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Should Toyota be worried about the Haval H6 Hybrid?

HavalH6HybridAustralia_supplied_1800x1000 (1)

Haval has announced it'll bring the H6 Hybrid SUV to Australia early next year. Should Toyota be concerned?

Watch out Toyota, a new (and likely cheaper) kid is coming to the block in 2022. Details are light, but here's what we know for sure.

Haval H6 Hybrid: Highlights

  • Small, potent engine. The Haval H6 Hybrid possesses a modest 1.5-litre, turbocharged petrol engine. However, supplementing the engine is a 130kW electric motor. Haval claims that the combined output is best-in-class at 179kW and 530Nm. The Haval H6 Hybrid should have a bit of poke then.
  • How frugal is it? The Haval H6 Hybrid is reportedly good for 5.2L/100km using ordinary petrol.

Haval H6 Platform

  • Long warranty and roadside assist. Helping make the Haval H6 Hybrid even more tempting to buyers is a 7-year, unlimited kilometre warranty, along with 5-year roadside assistance cover.
  • Electric car-like transmission. Haval calls the H6 Hybrid's FWD transmission a "Direct Hybrid Transmission (DHT)". Haval says the H6 Hybrid feels more like a fully electric car to drive. Other benefits are "impressive acceleration" at the low-end and better economy at the top-end.

Interior of the non-hybrid Haval H6

  • Haval's first hybrid. The H6 will mark the Chinese automaker's debut in the hybrid segment.
  • Already selling well elsewhere. According to Haval, the H6 Hybrid is already selling in the top 3 models in Thailand, where production started back in June 2021 at a recently acquired facility. Australia-bound H6 Hybrids will be assembled in China.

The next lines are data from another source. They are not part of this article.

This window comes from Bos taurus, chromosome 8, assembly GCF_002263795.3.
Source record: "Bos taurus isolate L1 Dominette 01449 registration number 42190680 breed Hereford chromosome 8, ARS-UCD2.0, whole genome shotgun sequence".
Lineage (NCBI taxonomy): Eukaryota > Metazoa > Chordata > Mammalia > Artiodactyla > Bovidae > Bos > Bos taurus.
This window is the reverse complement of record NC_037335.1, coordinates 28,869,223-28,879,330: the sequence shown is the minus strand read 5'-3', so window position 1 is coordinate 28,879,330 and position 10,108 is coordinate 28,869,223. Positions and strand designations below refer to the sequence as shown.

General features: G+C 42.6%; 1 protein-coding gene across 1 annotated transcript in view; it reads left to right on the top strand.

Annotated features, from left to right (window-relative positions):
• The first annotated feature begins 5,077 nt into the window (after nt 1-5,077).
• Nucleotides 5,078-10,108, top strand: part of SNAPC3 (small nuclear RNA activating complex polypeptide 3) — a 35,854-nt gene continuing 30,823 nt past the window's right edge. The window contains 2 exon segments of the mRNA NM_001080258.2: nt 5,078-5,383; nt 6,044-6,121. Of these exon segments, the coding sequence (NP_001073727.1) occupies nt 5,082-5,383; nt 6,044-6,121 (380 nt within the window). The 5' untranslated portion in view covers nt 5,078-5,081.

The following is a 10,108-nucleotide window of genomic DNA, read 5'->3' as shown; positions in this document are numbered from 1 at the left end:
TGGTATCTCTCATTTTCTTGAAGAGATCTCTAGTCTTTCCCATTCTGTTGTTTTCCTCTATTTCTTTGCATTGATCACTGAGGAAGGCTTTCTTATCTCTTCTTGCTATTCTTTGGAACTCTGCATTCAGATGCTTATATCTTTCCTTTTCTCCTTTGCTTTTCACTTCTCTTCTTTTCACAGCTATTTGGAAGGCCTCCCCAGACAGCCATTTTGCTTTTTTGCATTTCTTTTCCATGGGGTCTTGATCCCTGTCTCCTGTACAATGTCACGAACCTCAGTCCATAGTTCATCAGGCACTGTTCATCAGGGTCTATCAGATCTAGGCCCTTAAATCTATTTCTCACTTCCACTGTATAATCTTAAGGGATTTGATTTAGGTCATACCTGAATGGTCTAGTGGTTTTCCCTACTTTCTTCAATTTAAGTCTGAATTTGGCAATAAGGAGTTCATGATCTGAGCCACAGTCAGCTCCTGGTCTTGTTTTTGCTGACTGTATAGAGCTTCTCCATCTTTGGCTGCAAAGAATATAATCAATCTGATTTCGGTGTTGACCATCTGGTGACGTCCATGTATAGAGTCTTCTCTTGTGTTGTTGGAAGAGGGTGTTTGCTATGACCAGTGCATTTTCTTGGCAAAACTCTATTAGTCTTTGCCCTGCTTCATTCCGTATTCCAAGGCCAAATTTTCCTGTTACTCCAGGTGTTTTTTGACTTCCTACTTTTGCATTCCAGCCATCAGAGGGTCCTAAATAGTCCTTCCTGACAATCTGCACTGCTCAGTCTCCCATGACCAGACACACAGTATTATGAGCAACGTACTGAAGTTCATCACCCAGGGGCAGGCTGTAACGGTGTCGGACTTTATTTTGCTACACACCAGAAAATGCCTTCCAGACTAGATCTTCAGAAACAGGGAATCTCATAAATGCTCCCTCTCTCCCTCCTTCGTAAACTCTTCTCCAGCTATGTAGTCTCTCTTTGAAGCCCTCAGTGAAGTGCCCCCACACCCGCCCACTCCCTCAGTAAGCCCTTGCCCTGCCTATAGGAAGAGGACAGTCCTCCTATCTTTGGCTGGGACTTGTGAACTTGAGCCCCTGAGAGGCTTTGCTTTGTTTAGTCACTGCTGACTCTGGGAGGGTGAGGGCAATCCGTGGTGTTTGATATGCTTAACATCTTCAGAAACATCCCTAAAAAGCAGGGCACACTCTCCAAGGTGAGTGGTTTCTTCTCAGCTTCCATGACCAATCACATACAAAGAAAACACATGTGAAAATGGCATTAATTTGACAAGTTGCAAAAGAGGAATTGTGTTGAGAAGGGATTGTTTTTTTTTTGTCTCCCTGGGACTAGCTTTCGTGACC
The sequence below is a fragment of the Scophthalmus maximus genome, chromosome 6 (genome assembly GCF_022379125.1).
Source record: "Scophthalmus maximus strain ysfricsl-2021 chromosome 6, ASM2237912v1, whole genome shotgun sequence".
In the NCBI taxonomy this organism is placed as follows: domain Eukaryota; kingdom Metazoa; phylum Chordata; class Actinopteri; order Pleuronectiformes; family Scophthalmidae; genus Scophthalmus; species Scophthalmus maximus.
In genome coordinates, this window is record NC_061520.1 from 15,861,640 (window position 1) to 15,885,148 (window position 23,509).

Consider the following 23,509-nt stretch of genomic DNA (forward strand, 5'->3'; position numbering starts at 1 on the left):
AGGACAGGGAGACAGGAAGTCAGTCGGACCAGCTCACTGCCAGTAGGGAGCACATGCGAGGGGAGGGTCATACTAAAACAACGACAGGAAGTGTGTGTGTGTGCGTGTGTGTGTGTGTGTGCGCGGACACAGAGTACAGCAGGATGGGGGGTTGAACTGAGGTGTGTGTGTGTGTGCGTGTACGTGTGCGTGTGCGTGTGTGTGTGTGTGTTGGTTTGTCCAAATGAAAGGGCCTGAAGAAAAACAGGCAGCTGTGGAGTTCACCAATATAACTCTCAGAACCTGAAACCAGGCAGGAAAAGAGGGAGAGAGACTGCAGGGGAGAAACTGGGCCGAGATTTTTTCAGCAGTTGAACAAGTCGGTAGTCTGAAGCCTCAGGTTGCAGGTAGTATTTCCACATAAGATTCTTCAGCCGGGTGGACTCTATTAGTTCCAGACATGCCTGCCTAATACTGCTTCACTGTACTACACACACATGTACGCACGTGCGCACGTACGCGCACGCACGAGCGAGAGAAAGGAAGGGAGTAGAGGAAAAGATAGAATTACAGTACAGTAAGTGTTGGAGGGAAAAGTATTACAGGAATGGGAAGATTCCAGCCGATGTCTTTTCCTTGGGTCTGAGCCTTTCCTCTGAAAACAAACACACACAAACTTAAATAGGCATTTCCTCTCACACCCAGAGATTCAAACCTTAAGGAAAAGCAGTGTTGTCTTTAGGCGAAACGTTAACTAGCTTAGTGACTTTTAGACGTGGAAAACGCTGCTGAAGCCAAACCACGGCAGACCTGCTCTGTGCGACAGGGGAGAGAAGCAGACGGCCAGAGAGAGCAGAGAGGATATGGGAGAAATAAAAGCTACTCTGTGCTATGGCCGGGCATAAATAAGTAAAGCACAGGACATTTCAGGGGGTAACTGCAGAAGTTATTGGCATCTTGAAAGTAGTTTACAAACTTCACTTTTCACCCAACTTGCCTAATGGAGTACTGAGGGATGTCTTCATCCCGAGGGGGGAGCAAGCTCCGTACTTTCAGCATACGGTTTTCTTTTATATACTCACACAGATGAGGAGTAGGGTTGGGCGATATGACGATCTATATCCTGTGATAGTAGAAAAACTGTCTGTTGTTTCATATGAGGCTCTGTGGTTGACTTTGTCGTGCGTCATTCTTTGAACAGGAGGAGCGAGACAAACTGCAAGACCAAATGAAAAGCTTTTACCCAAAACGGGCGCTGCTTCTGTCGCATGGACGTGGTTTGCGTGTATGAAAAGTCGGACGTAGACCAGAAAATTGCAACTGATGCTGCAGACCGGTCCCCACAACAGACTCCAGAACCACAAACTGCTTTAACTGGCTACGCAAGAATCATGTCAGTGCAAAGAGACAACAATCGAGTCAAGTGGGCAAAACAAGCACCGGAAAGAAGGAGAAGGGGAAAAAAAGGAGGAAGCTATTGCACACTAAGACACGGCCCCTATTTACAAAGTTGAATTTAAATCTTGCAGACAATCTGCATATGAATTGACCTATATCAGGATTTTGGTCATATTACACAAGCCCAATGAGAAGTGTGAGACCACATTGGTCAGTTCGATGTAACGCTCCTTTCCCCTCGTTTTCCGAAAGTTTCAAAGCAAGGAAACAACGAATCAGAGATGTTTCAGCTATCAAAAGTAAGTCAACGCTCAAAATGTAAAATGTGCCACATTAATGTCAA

Haval sales are up, so how worried should rivals be?

Sales for the non-hybrid Haval H6 have been climbing enough that it was able to claim a 4.6% market share in July. No doubt the Hybrid model will add to the appeal of what is already a sensibly-priced, long-warrantied vehicle.

First off, those power figures can't be ignored. The Toyota RAV 4 has 16 fewer kilowatts, at 163kW, and the Haval has heaps more torque, with 530Nm compared to the RAV4's 221Nm. Combined fuel economy on the Haval Hybrid is a little higher, compared to the 4.7L/100km claimed by the 2WD RAV4 Hybrid.

Styling-wise, Haval's H6 is legitimately a mature and good-looking car – there's nothing there that's displeasing.

However, considering reports that the hugely popular RAV4 Hybrid had a 6-month waiting list, as of July 2021, Haval might have an opportunity. If they can undercut the entry price point of models like the RAV4 (currently with a drive-away cost of $44,253 for the base model GX Hybrid), then they could attract buyers in droves.

With an attractive offering, ample specs and the new hybrid option, Haval might well grab a larger slice of the highly lucrative SUV market – just like MG has managed to do. I guess we'll find out early in 2022.

Looking for a new or used SUV? Head over to our car reviews. While you're here, it's well worth comparing car loan options, as well as car insurance, to see if you could save money on your next vehicle.

Picture: Supplied

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